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Letter to the full Congress in support of the Labor-HHS-Education Appropriations bill

November 05, 2007

Dear Representative/Senator:

On behalf of the National Education Association's (NEA) 3.2 million members, we urge your support for the conference agreement on the FY08 Labor, HHS, Education Appropriations bill. Votes associated with this issue may be included in the NEA Legislative Report Card for the 110th Congress.

We are pleased that the conference report provides significant increases for education programs and reverses the recent trend of cuts and freezes. In particular, the conference report:

  • Increases funding for programs under the No Child Left Behind Act (NCLB) by 6.8 percent (from $23.6 to $25.3 billion). NCLB was based on laudable goals of maximizing student achievement and closing achievement gaps. Yet, many schools lack the resources needed to implement proven strategies to close achievement gaps, such as smaller classes, early childhood education, after-school programs, and improved professional development for teachers and education support professionals.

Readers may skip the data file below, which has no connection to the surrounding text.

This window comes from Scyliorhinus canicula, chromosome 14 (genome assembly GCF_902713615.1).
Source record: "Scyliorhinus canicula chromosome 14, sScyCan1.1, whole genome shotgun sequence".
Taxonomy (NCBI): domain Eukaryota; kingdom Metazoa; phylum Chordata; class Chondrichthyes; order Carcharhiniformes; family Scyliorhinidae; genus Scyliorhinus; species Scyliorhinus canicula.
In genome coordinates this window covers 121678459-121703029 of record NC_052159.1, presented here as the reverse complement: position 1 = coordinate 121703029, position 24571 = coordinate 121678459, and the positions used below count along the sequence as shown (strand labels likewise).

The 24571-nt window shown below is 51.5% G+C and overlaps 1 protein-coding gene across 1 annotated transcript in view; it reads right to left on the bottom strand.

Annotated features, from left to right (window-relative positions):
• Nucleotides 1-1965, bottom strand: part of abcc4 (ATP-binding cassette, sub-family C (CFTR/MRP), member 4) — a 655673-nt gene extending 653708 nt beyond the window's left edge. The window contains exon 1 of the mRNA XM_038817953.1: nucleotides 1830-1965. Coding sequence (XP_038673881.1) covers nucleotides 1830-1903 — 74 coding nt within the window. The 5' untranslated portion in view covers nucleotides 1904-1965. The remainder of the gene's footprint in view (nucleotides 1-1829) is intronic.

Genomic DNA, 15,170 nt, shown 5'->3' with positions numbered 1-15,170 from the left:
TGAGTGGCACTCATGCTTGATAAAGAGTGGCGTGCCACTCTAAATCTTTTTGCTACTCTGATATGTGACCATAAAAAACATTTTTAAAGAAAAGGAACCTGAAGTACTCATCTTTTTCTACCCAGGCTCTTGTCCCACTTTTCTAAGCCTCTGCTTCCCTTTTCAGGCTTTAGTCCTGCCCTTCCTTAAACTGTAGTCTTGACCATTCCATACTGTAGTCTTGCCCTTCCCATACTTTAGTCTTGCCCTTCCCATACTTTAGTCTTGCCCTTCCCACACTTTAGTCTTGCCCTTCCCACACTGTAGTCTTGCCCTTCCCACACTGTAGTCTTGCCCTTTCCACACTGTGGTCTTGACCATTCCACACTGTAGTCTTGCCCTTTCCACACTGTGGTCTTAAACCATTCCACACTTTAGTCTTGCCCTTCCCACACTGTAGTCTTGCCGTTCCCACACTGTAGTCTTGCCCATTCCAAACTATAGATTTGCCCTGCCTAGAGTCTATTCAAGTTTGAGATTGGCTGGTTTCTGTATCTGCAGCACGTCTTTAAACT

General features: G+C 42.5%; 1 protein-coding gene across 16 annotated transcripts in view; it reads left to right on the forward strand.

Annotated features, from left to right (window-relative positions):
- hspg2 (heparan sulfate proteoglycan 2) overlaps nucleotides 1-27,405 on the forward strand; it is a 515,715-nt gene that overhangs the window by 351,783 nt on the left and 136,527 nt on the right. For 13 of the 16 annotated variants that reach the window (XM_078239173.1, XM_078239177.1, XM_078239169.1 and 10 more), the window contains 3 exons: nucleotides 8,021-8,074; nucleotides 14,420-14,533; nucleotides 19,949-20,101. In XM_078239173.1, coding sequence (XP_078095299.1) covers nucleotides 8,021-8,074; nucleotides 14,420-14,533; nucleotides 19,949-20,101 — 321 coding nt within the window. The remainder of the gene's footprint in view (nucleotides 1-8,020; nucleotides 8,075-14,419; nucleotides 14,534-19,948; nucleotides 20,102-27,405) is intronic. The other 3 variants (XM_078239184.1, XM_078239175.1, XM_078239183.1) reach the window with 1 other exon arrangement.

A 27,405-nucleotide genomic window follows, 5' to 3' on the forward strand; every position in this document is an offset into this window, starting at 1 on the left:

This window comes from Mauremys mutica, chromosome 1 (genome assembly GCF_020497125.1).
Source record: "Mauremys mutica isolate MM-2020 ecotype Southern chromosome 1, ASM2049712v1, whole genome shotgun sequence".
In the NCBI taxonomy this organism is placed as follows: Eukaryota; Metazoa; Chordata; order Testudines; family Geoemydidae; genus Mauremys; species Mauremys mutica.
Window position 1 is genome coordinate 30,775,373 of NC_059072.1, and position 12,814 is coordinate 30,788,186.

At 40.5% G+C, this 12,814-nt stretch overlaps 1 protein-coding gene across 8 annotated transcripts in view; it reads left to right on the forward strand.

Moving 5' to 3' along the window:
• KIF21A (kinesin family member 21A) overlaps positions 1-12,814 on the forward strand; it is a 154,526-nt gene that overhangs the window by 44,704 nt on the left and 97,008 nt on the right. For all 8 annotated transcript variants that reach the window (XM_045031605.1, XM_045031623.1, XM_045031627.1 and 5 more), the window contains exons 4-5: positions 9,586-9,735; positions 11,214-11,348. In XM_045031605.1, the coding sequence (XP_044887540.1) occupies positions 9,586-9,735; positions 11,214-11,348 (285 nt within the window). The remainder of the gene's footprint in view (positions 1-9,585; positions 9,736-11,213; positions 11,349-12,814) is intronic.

• Within NCLB funding, increases resources for Title I by 11.5 percent, from $12.8 to $14.3 billion). The underfunded Title I program provides essential services to help close achievement gaps.

  • Raises the federal share of funding for the Individuals with Disabilities Education Act (IDEA) from 17.2 to 17.7 percent. For more than 30 years the federal government has mandated that local school districts be responsible for educating special education students, regardless of cost. Over the past decade, the federal share of IDEA funding has risen, but the last two years have seen a slide in the percentage of special education funding provided by the federal government.

  • Increases the maximum Pell Grant award from $4,310 to $4,435. Access to postsecondary education allows individuals to succeed in jobs with career potential and upward mobility. Expanding postsecondary education opportunities also helps ensure a well-educated workforce that is competitive for the 21st century. As public universities, long seen as the "affordable" option, have to raise their tuition to make up for severe state budget cutbacks, the ability for low-income individuals to pay for college becomes an even greater challenge.

Again, we urge your support for this important conference agreement.


Diane Shust, Director of Government Relations

Randall Moody, Manager of Federal Advocacy